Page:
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to Section One | to Arts & Entertainment
posted Friday, December 5, 2014 - Volume 42 Issue 49
INSIGHTS & PERSPECTIVES - Relationship Inventory: How hard are you working?
Section One
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INSIGHTS & PERSPECTIVES - Relationship Inventory: How hard are you working?

by Michael Raitt - SGN Contributing Writer

Most of us go to work every day and most of us are familiar with the process of setting goals and working towards those goals to make our work successful. Interestingly, however, a lot of people do not carry this concept over to their relationships.

Establishing a relationship does not mean that there is no more work to be done. Relationships get into trouble and sometimes end because one or both individuals have stopped working on the relationship. What is implied is, 'I have a relationship now' and by being in that relationship, there is nothing more to do.

Two of the most important skills in a relationship are assessment and adaptability.

Assessment is the ability to sit down and discuss how well the dynamics are going in the relationship and where there are concerns. These dialogues should identify what is working well and where there are struggles. It is important to identify both successes and struggles because knowing what and how you communicate well can be applied to problem areas. Struggles are important to talk about because if they don't get addressed and cleared up, they can lead to resentments and ongoing problems.

The best strategy to use in assessing your relationship is 'questioning.' Be curious and ask questions about the other's perceptions and feelings. Query as to why perceptions might be different. Delve into your own self and ask what you are thinking and why you might be reacting the way you are. Much can be learned about self and others by asking questions.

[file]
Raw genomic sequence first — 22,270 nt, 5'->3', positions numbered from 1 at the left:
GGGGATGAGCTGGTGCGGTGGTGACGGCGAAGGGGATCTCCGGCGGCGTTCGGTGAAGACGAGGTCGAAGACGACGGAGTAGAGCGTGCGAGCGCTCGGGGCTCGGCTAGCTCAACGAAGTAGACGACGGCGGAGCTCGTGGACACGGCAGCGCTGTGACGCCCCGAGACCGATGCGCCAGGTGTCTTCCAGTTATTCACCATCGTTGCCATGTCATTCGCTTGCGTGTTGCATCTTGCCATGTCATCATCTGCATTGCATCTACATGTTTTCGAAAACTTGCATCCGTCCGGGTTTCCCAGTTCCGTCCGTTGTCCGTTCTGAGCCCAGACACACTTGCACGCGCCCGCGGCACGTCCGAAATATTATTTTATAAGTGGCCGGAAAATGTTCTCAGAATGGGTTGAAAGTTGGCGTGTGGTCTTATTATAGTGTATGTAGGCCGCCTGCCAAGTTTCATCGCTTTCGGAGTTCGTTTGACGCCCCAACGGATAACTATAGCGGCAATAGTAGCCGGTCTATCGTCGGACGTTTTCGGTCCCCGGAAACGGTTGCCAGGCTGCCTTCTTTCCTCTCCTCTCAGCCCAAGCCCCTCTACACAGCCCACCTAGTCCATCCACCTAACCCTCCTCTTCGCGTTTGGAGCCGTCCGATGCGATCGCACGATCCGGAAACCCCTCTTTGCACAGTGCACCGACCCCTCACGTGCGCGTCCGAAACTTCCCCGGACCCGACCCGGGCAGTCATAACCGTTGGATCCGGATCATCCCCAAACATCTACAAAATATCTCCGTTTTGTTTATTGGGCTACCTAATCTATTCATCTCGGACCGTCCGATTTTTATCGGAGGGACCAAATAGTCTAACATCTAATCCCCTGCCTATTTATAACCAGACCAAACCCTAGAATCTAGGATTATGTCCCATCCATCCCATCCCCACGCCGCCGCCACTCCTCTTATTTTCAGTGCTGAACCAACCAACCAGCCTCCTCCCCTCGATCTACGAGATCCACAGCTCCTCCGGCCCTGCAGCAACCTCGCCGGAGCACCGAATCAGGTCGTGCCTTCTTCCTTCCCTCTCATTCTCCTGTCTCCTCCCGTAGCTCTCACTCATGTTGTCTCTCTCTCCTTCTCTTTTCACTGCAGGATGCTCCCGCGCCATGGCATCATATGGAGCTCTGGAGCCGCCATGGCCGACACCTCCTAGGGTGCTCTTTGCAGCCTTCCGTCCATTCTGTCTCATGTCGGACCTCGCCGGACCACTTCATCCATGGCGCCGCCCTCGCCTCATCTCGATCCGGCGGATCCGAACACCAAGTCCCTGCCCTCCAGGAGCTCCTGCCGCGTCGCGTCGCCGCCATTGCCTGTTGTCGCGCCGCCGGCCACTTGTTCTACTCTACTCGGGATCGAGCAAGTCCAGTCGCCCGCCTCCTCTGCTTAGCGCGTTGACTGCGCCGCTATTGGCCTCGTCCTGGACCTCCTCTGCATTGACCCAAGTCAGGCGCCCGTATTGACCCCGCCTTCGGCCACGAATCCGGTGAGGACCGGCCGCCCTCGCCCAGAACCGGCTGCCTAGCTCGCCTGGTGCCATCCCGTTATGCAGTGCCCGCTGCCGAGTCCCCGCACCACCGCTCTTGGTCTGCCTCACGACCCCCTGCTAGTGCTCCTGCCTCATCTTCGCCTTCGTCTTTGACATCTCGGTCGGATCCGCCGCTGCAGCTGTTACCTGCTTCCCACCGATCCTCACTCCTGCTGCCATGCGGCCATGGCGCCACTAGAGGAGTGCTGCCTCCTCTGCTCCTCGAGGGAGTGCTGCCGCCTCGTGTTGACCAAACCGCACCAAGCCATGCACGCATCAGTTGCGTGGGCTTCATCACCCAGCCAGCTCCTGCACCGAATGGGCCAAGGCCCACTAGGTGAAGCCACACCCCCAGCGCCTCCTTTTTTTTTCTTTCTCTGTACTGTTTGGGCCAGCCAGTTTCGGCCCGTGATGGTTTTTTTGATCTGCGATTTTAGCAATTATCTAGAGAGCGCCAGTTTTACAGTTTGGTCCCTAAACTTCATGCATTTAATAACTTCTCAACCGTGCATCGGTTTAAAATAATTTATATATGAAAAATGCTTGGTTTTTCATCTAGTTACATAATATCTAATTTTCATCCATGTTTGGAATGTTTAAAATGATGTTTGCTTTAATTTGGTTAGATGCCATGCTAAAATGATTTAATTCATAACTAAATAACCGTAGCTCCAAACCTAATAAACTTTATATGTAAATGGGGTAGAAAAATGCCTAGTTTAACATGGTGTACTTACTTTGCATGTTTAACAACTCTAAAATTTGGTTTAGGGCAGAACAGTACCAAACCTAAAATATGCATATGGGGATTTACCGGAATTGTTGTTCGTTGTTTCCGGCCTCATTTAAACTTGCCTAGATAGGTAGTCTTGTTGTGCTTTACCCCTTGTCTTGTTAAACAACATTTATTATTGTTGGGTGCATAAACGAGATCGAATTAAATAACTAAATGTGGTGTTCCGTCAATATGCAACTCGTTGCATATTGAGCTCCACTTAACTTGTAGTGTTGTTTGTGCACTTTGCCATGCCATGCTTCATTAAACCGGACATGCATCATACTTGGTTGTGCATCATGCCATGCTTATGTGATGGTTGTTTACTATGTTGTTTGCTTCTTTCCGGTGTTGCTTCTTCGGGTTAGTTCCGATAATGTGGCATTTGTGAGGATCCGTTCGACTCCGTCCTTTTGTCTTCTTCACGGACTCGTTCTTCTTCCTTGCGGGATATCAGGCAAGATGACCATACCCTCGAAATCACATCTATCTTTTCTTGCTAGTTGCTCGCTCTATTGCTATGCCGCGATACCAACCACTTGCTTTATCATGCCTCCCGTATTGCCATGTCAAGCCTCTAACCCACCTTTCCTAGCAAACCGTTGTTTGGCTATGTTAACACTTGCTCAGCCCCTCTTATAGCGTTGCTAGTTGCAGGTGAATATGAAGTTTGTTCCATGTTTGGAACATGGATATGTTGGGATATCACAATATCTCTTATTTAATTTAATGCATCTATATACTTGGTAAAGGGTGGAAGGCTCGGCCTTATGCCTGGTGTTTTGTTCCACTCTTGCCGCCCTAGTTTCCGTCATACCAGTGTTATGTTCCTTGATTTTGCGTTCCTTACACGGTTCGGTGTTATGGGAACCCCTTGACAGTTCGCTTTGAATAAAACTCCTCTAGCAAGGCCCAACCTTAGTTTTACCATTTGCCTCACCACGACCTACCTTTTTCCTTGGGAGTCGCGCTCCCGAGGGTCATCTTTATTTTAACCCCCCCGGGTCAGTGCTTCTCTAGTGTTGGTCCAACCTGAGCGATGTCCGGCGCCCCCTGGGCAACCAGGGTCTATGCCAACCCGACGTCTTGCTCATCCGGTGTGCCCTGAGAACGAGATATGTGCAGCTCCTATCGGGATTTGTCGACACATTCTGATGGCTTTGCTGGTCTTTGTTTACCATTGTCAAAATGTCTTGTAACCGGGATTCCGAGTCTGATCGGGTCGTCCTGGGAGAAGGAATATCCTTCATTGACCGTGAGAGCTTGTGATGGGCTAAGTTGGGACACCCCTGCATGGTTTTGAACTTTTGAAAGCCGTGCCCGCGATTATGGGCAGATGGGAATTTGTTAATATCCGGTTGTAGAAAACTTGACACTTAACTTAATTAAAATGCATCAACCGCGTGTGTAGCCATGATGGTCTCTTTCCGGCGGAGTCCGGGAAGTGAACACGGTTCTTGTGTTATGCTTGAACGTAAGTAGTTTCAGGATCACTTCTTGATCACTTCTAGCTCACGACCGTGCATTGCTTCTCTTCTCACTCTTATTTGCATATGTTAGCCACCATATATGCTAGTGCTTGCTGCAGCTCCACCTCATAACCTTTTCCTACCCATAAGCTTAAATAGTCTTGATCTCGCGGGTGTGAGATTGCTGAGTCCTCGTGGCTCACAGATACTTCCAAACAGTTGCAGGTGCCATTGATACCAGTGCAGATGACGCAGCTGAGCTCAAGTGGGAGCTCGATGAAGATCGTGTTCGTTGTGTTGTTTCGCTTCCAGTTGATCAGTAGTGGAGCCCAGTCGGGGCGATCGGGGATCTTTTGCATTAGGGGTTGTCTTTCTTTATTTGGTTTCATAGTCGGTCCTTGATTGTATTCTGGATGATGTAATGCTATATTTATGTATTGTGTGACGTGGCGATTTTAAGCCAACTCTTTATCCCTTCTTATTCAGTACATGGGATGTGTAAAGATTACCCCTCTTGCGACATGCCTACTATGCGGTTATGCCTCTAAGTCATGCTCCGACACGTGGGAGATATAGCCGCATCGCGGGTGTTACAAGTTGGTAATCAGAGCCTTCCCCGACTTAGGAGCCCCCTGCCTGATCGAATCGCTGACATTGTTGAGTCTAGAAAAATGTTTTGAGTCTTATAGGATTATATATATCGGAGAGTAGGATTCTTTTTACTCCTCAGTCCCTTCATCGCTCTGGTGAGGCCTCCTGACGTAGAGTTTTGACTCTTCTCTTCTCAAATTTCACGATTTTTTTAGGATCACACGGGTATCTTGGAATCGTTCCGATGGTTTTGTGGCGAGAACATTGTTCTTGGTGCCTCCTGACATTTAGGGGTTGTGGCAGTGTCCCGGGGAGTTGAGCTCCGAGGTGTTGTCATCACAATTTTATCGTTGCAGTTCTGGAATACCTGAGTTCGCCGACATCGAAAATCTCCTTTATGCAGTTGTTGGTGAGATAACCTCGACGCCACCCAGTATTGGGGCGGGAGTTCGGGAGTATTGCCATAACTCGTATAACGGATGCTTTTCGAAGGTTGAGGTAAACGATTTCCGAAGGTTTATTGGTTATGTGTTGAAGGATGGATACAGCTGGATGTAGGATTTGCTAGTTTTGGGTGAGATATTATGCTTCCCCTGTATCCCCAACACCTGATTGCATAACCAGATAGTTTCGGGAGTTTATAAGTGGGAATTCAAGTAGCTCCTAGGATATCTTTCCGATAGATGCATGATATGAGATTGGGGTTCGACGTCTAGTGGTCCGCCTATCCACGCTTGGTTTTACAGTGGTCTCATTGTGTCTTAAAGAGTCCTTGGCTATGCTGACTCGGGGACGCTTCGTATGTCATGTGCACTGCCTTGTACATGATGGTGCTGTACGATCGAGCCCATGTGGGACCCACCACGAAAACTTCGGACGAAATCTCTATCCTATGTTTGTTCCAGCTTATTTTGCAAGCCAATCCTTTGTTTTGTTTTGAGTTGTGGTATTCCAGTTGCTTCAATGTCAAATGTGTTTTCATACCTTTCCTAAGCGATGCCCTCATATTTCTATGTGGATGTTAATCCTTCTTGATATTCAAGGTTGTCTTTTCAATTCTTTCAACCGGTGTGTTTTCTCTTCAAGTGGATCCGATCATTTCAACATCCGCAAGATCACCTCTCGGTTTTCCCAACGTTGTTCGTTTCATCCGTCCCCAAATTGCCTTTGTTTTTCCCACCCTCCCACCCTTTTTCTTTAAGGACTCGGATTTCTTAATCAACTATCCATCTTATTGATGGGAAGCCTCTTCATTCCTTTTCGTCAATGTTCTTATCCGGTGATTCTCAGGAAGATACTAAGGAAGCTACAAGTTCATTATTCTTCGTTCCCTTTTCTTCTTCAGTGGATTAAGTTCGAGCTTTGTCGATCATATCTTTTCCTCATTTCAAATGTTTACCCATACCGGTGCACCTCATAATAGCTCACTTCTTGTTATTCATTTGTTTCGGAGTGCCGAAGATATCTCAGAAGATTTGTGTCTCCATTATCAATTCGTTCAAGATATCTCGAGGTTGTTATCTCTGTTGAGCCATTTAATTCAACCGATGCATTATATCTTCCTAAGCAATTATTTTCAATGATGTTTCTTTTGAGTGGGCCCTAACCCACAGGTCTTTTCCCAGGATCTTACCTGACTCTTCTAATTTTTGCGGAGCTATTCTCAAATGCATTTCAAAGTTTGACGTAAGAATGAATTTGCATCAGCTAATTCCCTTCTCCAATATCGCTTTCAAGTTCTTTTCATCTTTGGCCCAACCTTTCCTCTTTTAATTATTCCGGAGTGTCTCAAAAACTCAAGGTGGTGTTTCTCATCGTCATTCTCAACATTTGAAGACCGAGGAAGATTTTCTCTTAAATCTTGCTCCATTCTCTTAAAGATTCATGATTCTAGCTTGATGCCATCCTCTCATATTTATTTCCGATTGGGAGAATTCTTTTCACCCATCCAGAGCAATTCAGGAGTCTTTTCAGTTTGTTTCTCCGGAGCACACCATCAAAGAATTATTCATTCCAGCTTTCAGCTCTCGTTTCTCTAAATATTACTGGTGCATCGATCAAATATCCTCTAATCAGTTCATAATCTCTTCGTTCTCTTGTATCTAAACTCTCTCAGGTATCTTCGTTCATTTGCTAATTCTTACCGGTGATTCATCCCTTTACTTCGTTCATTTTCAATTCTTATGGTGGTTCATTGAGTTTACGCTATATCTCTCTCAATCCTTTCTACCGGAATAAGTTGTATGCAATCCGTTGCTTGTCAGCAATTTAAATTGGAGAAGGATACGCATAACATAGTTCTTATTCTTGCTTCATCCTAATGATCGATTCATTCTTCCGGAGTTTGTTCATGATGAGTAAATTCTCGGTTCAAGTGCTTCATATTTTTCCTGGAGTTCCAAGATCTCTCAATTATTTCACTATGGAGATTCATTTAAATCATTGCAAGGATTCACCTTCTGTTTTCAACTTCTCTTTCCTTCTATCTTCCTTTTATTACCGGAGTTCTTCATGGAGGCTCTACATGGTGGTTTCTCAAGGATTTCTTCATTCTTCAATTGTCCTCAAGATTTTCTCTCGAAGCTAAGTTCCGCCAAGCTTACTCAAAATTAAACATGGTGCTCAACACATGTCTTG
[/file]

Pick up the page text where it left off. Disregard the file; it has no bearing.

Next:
Like any process, assessment should be ongoing. Couples should make it a habit of checking in on a regular basis to see how things are going. These conversations should happen several times a year.

Adaptability is the skill that is required to make change. Once you have identified struggles and what you do well in a relationship, you can adapt to different ways of doing things to make the relationship dynamics more successful. If one is not adaptable, then problematic dynamics will become more and more a part of the relationship. Like anything, the more you practice something, the better you are at it and this does apply to dysfunctional dynamics in a relationship.

If you are not adapting and making changes in your relationship, you should be concerned. There are two scenarios that are a part of adaptability: circumstances and personal growth.

On a day-by-day basis, individuals react to a plethora of things in their lives such as work stressors, health issues, and other relationship dynamics. Our reactions to these variables inevitably come into the relationship and the ability of individuals to adapt to these will influence the dynamics in the relationship.

Over time, most of us grow in some ways. Sometimes our needs change. It is common for our interests to vary or our personal style to become different than what another is familiar with. Regardless of the details, if individuals in a relationship cannot adapt to these personal changes, conflict can occur.

I encourage everyone in any kind of relationship to take a look at how hard they are working at the relationship and to consider these variables. Assessing and adapting can make the difference between success and failure in a relationship.

Michael Raitt, MA LMHC, is a therapist and a Contributing Writer to the SGN. He writes a bi-monthly column in the SGN. If you would like to comment on this column, ask a question you'd like him to write about, or suggest another topic of interest, please contact him at Michael.Raitt@comcast.net.

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